The observed data suggest that osteoarthritis patients exhibit distinct biochemical profiles, characterized by lower Vitamin D levels, higher PTH, and altered lipid profiles, including total cholesterol and triglyceride levels, compared to controls. These findings underscore the potential interplay between Vitamin D status, parathyroid hormone levels, and lipid metabolism in the context of osteoarthritis.

Correlation analysis

Correlation analyses revealed significant relationships between Vitamin D levels and PTH levels (r = −0.321), indicating an inverse relationship. A significant negative correlation was also observed between Vitamin D levels and total cholesterol (r = −0.372). PTH levels showed a strong positive correlation with total cholesterol (r = 0.754). These findings suggest interplay between Vitamin D status, parathyroid hormone levels, and lipid metabolism (Table 6, Fig. 1).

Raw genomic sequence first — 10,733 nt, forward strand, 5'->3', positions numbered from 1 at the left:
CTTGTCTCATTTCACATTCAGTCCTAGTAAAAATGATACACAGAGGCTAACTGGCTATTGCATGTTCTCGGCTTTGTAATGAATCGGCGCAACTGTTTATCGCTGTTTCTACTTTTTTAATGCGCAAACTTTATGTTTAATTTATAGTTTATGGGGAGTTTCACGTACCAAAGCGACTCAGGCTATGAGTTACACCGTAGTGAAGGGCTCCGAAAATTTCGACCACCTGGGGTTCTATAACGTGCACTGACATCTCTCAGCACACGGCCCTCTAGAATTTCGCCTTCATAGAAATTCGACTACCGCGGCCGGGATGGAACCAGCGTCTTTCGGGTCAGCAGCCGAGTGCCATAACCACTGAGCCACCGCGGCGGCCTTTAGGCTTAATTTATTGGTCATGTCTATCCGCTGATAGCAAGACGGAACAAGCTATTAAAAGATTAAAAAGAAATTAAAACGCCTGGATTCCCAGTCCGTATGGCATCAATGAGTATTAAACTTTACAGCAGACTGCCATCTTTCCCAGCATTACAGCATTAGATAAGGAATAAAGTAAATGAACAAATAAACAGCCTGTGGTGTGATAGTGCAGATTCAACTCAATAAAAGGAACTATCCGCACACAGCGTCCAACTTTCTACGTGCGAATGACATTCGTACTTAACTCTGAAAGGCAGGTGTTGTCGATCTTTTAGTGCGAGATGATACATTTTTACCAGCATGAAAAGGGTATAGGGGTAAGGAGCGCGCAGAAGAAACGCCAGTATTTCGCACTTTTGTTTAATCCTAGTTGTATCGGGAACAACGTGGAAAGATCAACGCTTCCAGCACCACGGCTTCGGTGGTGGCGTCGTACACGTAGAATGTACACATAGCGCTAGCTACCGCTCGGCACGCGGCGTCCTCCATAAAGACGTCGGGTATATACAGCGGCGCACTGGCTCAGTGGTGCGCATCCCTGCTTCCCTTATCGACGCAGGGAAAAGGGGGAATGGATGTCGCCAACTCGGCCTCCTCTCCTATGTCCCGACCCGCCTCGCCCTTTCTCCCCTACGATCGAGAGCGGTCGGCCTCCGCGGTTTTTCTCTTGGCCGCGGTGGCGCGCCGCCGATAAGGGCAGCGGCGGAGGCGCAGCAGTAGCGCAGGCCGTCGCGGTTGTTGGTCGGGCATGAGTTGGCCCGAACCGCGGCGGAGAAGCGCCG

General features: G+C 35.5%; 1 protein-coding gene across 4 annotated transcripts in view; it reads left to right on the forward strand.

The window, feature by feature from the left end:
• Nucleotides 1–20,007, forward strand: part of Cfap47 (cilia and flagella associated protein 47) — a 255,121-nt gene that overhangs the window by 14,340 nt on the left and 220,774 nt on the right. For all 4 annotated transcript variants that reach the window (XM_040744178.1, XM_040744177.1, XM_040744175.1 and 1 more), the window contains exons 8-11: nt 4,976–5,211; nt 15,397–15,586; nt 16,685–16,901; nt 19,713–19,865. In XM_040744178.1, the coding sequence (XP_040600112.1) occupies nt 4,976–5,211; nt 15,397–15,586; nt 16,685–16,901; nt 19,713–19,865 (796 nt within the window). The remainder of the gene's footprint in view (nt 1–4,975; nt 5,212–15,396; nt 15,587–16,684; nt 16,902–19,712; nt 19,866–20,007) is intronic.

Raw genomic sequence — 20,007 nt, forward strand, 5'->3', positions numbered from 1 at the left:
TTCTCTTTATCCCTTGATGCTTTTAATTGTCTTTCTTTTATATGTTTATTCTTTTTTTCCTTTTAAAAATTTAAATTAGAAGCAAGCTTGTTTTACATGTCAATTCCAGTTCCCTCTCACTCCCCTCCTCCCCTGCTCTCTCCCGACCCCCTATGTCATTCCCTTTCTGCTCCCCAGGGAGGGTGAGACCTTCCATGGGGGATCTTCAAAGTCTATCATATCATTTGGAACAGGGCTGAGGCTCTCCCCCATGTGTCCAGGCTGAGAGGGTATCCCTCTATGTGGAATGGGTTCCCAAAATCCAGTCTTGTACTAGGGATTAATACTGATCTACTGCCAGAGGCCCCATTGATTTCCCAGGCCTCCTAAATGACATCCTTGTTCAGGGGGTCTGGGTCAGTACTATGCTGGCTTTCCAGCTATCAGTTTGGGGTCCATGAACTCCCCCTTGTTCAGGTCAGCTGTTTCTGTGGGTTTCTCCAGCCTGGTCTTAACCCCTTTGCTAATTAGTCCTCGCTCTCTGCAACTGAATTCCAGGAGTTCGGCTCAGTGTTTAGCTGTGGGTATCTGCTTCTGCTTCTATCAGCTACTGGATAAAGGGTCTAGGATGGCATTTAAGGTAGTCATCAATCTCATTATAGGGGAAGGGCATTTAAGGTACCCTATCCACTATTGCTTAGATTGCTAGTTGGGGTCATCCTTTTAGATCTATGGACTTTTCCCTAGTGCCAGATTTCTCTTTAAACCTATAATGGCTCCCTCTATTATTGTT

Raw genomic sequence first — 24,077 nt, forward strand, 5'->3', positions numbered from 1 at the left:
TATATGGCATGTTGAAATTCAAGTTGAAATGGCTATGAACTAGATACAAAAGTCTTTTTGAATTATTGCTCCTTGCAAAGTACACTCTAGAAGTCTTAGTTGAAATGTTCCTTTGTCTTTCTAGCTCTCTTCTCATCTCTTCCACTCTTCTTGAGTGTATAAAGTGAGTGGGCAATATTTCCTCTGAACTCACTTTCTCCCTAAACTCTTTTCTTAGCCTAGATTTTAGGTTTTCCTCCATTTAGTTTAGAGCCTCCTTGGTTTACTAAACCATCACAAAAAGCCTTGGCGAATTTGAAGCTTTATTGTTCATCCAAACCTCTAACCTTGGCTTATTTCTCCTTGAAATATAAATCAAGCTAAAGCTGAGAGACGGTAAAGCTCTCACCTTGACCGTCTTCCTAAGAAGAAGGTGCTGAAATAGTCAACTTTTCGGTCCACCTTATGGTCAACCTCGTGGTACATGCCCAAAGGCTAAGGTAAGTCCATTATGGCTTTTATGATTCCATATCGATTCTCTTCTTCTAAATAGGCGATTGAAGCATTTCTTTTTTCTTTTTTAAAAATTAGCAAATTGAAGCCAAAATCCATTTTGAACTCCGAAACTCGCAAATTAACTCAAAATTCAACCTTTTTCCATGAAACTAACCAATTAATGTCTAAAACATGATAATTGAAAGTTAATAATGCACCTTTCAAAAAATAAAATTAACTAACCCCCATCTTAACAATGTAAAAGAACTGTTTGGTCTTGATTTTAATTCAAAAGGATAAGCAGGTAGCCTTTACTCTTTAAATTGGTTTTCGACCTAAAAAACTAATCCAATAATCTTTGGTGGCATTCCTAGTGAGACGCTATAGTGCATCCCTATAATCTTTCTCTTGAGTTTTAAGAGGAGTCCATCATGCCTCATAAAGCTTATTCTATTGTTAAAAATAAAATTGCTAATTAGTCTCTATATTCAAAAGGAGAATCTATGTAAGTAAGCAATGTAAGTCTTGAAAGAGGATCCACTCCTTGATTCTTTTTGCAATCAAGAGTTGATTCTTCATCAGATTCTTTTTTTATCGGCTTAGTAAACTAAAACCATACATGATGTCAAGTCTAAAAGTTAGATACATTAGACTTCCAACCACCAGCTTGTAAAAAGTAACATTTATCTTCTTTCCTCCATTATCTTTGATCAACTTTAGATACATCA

Group comparisons

Group comparison analyses using t-tests and Mann–Whitney U-tests revealed significant differences between the control and osteoarthritis groups in PTH levels, total cholesterol, triglycerides, and Vitamin D levels. The osteoarthritis group exhibited higher PTH and cholesterol levels but lower Vitamin D levels compared to the control group (Table 7).

Regression analysis

Logistic regression identified PTH levels and total cholesterol as strong predictors of osteoarthritis presence, with coefficients of 1.589 and 2.827, respectively. Triglycerides and VLDL cholesterol were negatively associated with osteoarthritis presence, suggesting complex metabolic interactions (Fig. 2, Table 8).

Odds ratio